The most recent developments in architecture technology feature the theme of observing nature to generate structure and forms. The cell structure of soap bubbles was translated into the enclosure of the Water Cube at the 2008 Beijing Olympics. A nest of twigs inspired the structural columns in the Bird’s Nest in Beijing. Architects are taking the beauty that is seemingly intrinsic in nature and examining its architectural potential.

This practice of looking at nature to derive form is not new to architects. The famous Catalan Spanish architect, Antoni Gaudi began observing nature to generate architectural forms in the late 19th century. The spires of his famous Sagrada Familia Cathedral in Barcelona were derived from the natural curvature he found when observing the parabola made by a hanging string model. Another Spanish architect, Santiago Calatrava (below) also achieves natural forms (taken from bone structures) in his feats of architecture and engineering. Some may say that architecture simply looks at nature to generate efficient structures, but is there more than meets the eye? There is something aesthetically pleasing about the organizing systems of nature. As the computer allows us to mimic the beauty found in nature, it is not only preserving notions of beauty, it is literally generating it.
calatrava.jpg

Yael Reisner interviews architects such as Frank Gehry, Thom Mayne, Peter Cook, and Zaha Hadid in her book “Architecture and Beauty: Conversations with architects about a troubled relationship”. Their insight on the relevance of beauty in the 21st century design process was discussed at the “Architecture and Beauty Symposium” at the Southern California Institute of Architecture on Sept. 15th. Frank Gehry (whose design process is revealed in his documentary “Sketches of Frank Gehry“) was the first to speak on the topic of self-expression. He stated that if he delivered anything other than his intuitive perspective on beauty, he would be “Talking down to a client”. His process of conceiving architecture begins with his mangled sketch, and then takes the form of a crumpled paper model. Once the model is deemed pleasing to Gehry, it is generated in the computer, with each crease, curve, and fold being precisely calculated with his specially adapted software, Catia. Gehry argues that despite advancements in the computer realm, “you can never remove the self” from the design. There is always the architect who decides which ideas are kept and which are dismissed. The general consensus from the panelists being interviewed was that although new techniques may revolutionize the design process, the ultimate decider will always be the architect. At the very heart of the architect’s design is an aesthetic decision and this can never be replaced.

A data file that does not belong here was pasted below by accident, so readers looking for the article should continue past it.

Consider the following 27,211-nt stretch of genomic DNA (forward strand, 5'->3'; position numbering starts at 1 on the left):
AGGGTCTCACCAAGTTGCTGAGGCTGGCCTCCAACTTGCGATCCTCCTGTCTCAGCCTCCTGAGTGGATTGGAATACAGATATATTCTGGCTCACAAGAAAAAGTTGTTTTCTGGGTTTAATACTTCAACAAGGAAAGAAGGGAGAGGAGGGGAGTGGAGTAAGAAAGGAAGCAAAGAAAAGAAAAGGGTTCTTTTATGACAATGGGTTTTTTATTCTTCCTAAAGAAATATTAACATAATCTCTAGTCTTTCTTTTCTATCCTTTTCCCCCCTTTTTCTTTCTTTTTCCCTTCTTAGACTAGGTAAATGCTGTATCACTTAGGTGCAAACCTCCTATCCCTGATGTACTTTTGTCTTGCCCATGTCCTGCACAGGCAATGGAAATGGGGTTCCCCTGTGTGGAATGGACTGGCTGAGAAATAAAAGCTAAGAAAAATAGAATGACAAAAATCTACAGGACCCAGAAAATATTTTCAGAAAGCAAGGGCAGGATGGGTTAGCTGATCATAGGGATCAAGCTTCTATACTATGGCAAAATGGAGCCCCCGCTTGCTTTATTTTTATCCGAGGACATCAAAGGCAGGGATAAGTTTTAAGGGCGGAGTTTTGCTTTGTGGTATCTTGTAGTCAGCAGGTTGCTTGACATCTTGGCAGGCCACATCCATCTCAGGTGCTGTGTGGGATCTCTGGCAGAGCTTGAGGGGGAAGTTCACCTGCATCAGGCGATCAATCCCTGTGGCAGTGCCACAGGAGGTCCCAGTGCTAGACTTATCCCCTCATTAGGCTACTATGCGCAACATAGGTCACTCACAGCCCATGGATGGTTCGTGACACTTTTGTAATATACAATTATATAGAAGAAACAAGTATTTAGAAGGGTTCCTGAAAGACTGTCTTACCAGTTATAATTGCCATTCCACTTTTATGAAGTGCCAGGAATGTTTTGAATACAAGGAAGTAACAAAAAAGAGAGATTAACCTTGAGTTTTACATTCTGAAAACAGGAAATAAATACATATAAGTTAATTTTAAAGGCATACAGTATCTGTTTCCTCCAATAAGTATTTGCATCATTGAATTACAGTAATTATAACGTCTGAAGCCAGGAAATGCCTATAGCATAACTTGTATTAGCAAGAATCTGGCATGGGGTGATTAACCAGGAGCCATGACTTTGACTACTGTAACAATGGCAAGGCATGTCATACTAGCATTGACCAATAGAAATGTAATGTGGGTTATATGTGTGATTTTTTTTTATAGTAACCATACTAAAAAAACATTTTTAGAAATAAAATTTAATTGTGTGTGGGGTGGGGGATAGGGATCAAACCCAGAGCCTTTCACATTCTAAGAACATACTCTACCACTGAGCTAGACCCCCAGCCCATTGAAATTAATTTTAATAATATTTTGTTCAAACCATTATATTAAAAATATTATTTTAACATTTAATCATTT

My own explorations into the world of parametric architecture have yielded similar conclusions. Despite my initial fears that the computer might replace the architect’s aesthetic for beauty, I soon realized that the computer is merely a tool that we implement, a means to an end that we determine as well. This conclusion provides more than the assurance of job security for future architects. It emancipates the designer from the shackles imposed by the strict rules of rationality and opens the door to a new generation of design techniques.